"It's beyond devastating." UH fertility patient reacts to clinic failure

CLEVELAND - A refrigerator malfunction at the University Hospitals Fertility Clinic over the weekend has left viable eggs and embryos in a questionable state.

University Hospitals says it is investigating the "unexpected temperature fluctuation with the tissue storage bank where eggs and embryos are stored in liquid nitrogen."

The hospital is bringing in independent experts, and at this time does not know the viability of the 2,000 vials of eggs and embryos impacted, affecting more than 700 patients. In order to determine whether or not the eggs and embryos are still viable, they have to be completely thawed, but they cannot be refrozen after that. Patients are being asked to contact their physicians.

Patients are concerned their hopes and chances of having a child have been lost with this incident.

Marlo Emch is one such patient.

Emch and her husband welcomed their baby, Ryland, through in Vitro Fertilization 10 months ago.

"We were one of the lucky ones, we did conceive a child," she said.

But now the couple is unsure if Ryland will have the sibling they hoped for. 

"It's beyond devastating. It's a spiritual, emotional, physical loss," Emch said.

According to University Hospitals, none of the eggs and embryos impacted by the partial thaw will be destroyed. They have been moved to another cryo tank at the correct temperature.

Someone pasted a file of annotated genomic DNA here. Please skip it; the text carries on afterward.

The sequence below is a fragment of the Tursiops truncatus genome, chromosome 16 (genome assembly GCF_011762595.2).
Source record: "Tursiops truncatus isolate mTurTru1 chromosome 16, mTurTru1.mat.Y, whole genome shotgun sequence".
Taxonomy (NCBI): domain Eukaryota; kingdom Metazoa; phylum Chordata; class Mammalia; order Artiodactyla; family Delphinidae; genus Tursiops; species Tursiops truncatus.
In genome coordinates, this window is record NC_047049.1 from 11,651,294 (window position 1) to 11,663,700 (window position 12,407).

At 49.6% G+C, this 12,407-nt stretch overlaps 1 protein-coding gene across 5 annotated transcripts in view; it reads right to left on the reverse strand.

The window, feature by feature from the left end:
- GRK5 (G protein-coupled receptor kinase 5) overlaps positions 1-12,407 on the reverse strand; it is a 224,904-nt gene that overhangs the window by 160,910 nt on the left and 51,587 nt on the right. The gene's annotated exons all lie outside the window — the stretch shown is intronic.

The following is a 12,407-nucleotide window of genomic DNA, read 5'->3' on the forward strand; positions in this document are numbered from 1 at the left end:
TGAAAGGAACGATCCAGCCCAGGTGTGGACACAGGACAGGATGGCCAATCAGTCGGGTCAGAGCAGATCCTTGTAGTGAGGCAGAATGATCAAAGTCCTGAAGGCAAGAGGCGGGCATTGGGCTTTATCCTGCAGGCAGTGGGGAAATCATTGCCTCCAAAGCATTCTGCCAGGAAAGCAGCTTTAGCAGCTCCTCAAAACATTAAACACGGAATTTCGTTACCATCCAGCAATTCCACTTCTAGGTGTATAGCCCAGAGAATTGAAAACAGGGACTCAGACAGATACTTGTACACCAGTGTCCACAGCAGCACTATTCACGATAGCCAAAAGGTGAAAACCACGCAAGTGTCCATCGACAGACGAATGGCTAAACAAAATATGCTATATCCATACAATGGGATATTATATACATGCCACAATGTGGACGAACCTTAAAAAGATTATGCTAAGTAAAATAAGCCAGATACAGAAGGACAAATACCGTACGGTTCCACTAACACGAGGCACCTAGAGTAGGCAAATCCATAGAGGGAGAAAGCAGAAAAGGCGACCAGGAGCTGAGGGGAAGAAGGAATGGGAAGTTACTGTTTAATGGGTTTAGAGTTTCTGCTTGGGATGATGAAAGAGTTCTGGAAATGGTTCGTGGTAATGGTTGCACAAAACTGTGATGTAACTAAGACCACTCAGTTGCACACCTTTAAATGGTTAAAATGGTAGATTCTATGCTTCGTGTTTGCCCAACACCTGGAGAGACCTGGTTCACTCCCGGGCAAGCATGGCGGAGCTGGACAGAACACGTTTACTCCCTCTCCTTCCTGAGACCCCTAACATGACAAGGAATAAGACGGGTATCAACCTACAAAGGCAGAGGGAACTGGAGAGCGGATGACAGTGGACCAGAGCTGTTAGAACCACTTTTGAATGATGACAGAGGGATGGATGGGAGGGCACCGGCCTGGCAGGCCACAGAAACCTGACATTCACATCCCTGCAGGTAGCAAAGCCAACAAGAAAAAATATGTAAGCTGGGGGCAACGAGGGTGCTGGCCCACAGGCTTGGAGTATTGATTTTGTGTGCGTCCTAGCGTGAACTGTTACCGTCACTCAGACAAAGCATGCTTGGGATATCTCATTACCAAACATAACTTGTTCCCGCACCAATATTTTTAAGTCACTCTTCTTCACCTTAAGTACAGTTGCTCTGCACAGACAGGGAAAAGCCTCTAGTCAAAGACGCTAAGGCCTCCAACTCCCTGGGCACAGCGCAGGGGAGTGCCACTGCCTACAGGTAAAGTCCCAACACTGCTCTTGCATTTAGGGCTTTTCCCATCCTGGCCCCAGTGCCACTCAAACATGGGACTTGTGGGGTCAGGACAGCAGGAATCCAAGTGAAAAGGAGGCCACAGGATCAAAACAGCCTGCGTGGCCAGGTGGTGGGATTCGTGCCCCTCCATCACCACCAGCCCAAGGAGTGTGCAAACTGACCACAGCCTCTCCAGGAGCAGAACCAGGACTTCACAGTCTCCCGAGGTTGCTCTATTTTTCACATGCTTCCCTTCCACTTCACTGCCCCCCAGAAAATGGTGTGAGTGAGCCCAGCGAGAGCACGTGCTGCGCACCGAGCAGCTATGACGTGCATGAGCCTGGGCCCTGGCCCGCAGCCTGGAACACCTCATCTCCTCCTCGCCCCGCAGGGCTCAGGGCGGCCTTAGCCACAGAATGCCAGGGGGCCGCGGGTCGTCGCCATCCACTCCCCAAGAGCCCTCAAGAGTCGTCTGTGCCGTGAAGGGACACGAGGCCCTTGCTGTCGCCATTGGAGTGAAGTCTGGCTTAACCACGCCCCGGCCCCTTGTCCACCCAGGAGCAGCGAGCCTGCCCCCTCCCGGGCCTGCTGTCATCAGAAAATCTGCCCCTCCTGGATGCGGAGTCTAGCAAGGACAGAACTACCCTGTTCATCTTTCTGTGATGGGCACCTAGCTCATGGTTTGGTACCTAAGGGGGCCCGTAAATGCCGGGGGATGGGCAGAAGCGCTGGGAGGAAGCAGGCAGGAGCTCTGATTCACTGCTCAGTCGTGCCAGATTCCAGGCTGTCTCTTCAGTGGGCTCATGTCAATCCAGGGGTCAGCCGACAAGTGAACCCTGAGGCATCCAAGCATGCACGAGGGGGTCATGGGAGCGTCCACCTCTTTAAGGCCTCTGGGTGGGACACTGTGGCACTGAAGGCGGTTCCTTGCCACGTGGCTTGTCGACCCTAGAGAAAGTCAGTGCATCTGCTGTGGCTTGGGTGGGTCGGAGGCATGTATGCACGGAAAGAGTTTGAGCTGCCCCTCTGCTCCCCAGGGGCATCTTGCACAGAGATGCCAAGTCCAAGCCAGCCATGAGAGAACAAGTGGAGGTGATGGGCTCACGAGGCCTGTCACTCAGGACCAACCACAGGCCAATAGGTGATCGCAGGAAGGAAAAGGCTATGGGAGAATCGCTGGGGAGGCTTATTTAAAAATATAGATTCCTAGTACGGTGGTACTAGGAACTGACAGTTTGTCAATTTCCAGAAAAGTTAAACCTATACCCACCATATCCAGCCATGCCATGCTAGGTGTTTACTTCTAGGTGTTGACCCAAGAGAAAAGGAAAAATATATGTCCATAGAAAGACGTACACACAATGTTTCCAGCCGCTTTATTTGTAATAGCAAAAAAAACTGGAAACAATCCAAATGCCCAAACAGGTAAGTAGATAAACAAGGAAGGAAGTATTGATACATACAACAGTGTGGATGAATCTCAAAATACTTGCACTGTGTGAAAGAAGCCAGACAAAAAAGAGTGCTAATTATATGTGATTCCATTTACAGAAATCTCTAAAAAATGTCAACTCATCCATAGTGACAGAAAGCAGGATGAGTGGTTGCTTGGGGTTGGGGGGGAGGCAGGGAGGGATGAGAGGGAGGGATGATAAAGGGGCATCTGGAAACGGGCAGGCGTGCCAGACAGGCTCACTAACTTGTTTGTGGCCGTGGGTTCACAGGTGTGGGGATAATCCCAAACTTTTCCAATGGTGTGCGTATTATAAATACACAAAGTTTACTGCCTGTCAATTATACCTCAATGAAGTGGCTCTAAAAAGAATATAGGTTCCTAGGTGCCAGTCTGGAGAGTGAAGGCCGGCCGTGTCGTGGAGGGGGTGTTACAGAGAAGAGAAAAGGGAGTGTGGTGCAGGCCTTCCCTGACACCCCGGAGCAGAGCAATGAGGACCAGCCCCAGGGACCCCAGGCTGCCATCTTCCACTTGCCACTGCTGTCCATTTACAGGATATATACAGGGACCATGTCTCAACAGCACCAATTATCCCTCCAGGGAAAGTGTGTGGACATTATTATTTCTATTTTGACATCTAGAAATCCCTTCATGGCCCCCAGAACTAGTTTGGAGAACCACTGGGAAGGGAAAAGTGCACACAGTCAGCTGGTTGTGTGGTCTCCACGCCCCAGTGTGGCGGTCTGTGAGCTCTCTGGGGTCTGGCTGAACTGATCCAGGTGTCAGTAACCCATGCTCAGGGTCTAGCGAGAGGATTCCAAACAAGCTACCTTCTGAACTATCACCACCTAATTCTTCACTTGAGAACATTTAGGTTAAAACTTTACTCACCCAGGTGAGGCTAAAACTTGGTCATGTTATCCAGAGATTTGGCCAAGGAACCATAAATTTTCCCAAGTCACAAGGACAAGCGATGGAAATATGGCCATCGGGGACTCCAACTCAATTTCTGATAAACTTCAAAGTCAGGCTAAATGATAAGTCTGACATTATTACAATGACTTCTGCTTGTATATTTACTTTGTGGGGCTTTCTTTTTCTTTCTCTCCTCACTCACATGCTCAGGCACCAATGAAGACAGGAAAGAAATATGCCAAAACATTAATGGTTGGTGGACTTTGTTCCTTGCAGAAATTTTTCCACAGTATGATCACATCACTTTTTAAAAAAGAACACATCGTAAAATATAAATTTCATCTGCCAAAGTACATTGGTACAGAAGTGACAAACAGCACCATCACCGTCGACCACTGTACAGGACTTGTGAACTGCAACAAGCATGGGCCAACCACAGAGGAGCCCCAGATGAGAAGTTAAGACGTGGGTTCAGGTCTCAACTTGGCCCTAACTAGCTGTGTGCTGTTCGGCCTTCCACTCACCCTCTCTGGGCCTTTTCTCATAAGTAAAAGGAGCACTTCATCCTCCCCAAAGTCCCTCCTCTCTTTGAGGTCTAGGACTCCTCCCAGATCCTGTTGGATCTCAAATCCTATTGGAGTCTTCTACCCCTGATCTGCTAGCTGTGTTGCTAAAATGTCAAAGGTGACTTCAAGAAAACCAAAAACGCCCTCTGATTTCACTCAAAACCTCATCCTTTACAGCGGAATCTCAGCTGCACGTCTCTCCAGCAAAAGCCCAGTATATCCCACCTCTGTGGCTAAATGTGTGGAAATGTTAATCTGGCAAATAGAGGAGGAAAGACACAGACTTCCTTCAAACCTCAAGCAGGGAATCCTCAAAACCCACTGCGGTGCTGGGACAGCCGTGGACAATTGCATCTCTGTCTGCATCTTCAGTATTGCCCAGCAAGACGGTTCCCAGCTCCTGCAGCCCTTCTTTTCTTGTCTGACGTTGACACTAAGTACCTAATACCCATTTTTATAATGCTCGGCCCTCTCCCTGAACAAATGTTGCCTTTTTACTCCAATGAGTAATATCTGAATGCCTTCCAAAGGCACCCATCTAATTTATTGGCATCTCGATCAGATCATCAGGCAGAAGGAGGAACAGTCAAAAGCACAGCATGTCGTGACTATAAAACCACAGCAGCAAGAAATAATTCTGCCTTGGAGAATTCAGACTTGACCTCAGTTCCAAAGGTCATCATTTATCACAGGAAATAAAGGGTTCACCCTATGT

University Hospitals released this statement:

Right now, our patients come first. We are incredibly sorry this happened. We are committed to getting answers and working with patients individually to address their concerns. We have already initiated contact with all of our patients to inform them and respond to their questions, and set up a designated call center to arrange personal meetings or calls with their physicians.
As always, we are guided by the principle that we are going to do the right thing by our patients and their families.

It is unknown at this time how much it will cost to fix this. UH says it could mean procedure fees would be waived for future treatment.

University Hospitals said they have increased security given the emotional nature of the situation.

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